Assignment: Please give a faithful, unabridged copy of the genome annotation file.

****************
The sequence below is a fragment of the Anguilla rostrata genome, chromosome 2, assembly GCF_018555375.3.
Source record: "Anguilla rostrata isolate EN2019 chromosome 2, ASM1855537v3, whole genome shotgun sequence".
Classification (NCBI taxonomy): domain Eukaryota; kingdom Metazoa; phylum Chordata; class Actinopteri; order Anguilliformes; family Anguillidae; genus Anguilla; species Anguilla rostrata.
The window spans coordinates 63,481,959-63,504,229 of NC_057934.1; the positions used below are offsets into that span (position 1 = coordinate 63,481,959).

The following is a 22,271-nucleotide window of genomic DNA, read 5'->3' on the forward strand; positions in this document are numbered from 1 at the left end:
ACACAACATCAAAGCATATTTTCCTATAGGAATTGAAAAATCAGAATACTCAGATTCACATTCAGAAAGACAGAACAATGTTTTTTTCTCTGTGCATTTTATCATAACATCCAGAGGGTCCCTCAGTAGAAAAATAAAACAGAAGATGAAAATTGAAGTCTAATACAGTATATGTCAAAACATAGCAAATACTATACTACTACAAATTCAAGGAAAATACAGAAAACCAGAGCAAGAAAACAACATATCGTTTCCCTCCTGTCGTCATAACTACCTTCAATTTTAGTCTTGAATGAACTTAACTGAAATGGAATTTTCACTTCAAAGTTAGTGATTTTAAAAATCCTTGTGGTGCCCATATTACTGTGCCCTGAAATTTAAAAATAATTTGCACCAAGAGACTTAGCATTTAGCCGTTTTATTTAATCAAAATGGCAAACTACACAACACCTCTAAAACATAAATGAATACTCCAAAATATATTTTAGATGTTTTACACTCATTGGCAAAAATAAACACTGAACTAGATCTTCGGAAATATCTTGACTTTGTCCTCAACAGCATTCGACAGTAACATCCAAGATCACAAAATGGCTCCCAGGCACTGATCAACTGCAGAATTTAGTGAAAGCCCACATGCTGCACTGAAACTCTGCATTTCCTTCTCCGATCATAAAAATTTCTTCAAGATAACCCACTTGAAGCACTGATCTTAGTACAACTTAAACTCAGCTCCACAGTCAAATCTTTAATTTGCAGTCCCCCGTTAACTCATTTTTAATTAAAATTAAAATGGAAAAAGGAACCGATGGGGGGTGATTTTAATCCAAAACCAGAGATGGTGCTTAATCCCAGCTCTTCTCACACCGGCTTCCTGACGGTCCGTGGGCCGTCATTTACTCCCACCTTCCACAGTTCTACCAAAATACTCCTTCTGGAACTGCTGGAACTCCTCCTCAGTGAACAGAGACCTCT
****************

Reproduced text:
The sequence below is a fragment of the Anguilla rostrata genome, chromosome 2, assembly GCF_018555375.3.
Source record: "Anguilla rostrata isolate EN2019 chromosome 2, ASM1855537v3, whole genome shotgun sequence".
Classification (NCBI taxonomy): domain Eukaryota; kingdom Metazoa; phylum Chordata; class Actinopteri; order Anguilliformes; family Anguillidae; genus Anguilla; species Anguilla rostrata.
The window spans coordinates 63,481,959-63,504,229 of NC_057934.1; the positions used below are offsets into that span (position 1 = coordinate 63,481,959).

The following is a 22,271-nucleotide window of genomic DNA, read 5'->3' on the forward strand; positions in this document are numbered from 1 at the left end:
ACACAACATCAAAGCATATTTTCCTATAGGAATTGAAAAATCAGAATACTCAGATTCACATTCAGAAAGACAGAACAATGTTTTTTTCTCTGTGCATTTTATCATAACATCCAGAGGGTCCCTCAGTAGAAAAATAAAACAGAAGATGAAAATTGAAGTCTAATACAGTATATGTCAAAACATAGCAAATACTATACTACTACAAATTCAAGGAAAATACAGAAAACCAGAGCAAGAAAACAACATATCGTTTCCCTCCTGTCGTCATAACTACCTTCAATTTTAGTCTTGAATGAACTTAACTGAAATGGAATTTTCACTTCAAAGTTAGTGATTTTAAAAATCCTTGTGGTGCCCATATTACTGTGCCCTGAAATTTAAAAATAATTTGCACCAAGAGACTTAGCATTTAGCCGTTTTATTTAATCAAAATGGCAAACTACACAACACCTCTAAAACATAAATGAATACTCCAAAATATATTTTAGATGTTTTACACTCATTGGCAAAAATAAACACTGAACTAGATCTTCGGAAATATCTTGACTTTGTCCTCAACAGCATTCGACAGTAACATCCAAGATCACAAAATGGCTCCCAGGCACTGATCAACTGCAGAATTTAGTGAAAGCCCACATGCTGCACTGAAACTCTGCATTTCCTTCTCCGATCATAAAAATTTCTTCAAGATAACCCACTTGAAGCACTGATCTTAGTACAACTTAAACTCAGCTCCACAGTCAAATCTTTAATTTGCAGTCCCCCGTTAACTCATTTTTAATTAAAATTAAAATGGAAAAAGGAACCGATGGGGGGTGATTTTAATCCAAAACCAGAGATGGTGCTTAATCCCAGCTCTTCTCACACCGGCTTCCTGACGGTCCGTGGGCCGTCATTTACTCCCACCTTCCACAGTTCTACCAAAATACTCCTTCTGGAACTGCTGGAACTCCTCCTCAGTGAACAGAGACCTCT